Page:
Just ducky: Waddlers’ welcomed return
They waddle, together, along the sidewalks, in the grass, and among the flowers of the Memorial Garden.
Up to the doors of St. Paul, they peak inside sometimes, too. Usually they build a nest nearby, bringing their baby ducklings into the world each year.
The dear mallard ducks of St. Paul have returned this spring. No nest has been spotted yet, but the ducks offer early morning hospitality, greeting the staff and visitors who arrive as the sun is coming up.
Matt Spencer, St. Paul custodial manager and a fan of the Anas platyrhynchos visitors, sends out a periodic duck report. “I am not or do not claim to be a writer, reporter, publisher or editor – just a regular guy with just the duck facts. I am not quite certain what makes our campus an ideal bedding area for these ducks – it could be the proximity of the park pond, or it could be the quietness of the campus. Whatever the reason, they’re back.”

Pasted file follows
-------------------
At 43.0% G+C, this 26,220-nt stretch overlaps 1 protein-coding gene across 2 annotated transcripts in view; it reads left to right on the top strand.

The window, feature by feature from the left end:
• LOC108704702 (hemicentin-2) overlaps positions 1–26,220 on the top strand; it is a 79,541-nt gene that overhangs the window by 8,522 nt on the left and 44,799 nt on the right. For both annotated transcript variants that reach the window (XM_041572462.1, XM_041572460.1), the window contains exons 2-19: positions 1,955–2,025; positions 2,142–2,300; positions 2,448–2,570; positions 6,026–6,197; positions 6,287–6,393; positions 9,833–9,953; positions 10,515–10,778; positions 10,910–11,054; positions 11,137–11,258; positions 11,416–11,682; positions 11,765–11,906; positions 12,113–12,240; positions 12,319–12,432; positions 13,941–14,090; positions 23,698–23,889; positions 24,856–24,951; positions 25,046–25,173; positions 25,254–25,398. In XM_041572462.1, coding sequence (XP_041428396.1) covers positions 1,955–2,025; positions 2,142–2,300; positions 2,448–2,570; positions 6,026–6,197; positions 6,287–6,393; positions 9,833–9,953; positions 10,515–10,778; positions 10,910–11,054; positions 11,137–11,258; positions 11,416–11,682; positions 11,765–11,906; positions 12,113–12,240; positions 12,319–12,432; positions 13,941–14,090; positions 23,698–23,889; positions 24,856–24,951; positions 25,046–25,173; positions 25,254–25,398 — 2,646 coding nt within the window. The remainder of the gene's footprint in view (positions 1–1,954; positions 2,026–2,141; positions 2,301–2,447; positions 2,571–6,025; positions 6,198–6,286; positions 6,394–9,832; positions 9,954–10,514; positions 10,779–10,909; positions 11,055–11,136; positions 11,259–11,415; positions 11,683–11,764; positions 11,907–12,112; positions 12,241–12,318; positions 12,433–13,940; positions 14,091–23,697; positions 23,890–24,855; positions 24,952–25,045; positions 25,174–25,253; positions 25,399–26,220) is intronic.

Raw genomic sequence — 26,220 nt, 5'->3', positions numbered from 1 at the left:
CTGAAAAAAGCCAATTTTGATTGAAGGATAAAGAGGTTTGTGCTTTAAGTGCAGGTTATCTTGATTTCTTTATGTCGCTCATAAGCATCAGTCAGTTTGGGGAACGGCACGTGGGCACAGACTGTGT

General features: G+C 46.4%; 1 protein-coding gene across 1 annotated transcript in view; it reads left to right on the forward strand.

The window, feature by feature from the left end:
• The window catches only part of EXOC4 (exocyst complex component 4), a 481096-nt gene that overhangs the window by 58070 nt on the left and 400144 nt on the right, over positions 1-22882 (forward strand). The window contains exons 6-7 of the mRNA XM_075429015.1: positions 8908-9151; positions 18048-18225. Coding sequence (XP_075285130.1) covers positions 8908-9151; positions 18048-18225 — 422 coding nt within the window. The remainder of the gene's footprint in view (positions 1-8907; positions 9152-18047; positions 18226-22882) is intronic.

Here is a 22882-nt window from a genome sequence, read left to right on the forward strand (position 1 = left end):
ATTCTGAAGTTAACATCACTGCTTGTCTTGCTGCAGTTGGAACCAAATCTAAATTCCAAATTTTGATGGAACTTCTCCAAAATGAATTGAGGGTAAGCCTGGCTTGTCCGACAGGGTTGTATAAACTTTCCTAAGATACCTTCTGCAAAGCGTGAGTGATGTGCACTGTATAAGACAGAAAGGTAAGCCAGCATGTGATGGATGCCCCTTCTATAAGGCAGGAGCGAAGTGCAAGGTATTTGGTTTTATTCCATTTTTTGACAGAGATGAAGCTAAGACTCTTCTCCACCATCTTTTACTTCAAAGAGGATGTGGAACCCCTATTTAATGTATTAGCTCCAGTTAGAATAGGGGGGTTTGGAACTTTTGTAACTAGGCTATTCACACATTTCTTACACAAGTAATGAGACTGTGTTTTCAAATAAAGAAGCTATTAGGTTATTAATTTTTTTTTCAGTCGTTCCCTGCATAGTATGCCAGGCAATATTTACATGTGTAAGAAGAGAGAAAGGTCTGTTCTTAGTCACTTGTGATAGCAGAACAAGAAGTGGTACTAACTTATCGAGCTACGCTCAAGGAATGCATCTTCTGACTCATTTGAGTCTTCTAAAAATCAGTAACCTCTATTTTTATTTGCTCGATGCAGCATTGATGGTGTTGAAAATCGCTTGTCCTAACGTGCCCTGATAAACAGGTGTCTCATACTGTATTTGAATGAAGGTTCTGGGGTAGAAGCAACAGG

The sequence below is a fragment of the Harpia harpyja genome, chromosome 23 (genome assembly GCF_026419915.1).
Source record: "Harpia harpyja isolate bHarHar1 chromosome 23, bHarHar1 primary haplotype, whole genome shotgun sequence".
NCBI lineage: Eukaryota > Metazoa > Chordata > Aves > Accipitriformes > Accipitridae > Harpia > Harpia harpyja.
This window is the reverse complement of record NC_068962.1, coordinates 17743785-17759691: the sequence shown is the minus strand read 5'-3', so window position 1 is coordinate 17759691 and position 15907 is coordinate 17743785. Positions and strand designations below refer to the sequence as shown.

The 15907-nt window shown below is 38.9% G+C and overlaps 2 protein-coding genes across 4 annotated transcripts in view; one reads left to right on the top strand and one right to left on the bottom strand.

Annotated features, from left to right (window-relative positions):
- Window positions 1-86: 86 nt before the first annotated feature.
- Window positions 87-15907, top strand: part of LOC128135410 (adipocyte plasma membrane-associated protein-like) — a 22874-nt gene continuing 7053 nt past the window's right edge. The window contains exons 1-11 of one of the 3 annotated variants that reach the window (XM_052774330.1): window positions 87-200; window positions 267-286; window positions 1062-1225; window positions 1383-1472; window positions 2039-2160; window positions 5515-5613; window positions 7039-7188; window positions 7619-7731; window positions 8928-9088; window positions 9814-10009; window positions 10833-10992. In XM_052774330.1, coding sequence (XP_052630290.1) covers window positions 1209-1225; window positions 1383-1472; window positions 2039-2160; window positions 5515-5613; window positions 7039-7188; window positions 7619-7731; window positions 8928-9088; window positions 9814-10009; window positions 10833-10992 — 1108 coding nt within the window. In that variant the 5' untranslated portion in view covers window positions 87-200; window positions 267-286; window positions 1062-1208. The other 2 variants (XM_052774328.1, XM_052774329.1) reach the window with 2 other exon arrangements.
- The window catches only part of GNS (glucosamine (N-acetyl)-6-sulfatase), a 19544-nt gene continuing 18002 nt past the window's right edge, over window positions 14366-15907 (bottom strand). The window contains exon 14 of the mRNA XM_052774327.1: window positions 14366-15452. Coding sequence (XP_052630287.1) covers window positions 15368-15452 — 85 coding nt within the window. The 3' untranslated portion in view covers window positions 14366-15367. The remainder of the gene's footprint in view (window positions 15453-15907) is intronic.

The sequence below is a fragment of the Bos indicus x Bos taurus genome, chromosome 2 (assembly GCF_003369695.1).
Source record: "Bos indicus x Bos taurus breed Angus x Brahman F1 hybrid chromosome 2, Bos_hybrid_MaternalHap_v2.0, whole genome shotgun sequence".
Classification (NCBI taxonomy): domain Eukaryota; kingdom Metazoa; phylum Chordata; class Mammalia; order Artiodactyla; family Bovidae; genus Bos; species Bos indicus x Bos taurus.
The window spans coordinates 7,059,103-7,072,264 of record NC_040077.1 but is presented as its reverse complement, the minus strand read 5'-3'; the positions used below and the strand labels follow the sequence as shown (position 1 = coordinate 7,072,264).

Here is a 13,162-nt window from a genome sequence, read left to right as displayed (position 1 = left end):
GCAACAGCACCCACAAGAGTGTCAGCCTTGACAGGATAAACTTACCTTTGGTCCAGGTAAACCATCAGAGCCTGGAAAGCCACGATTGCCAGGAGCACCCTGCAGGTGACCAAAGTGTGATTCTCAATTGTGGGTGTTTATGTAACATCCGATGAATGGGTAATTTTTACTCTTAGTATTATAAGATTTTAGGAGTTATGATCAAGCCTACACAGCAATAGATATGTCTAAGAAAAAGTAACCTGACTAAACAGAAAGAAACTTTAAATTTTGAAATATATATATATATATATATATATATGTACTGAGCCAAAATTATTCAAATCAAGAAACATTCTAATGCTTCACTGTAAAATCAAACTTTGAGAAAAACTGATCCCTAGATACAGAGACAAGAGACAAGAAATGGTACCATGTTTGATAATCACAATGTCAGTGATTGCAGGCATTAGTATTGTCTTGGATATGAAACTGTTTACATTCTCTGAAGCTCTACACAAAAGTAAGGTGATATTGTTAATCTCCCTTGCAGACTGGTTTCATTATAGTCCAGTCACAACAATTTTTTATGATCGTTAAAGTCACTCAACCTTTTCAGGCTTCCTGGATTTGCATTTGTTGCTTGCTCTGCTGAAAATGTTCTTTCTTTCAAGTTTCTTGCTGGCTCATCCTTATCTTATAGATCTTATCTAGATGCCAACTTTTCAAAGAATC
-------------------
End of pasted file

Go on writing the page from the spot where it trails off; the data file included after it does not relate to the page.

A few of Matt’s duck facts:
- The oldest known mallard was a male, and was at least 27 years, 7 months old.
- The quintessential duck’s quack is the sound of the female. Females give this call in a series of 2-10 quacks. The male does not quack: instead he gives a quieter, rasping one or two noted call.
- Ducklings make a soft, shrill whistle when alarmed.
- Ducks are precocial, which means that ducklings are covered with down and able to walk and leave the nest just a few hours after hatching.
- Ducks are strong fliers; migrating flocks of mallards have been estimated to travel at 55 miles per hour.
“Ducks quack me up,” Matt says.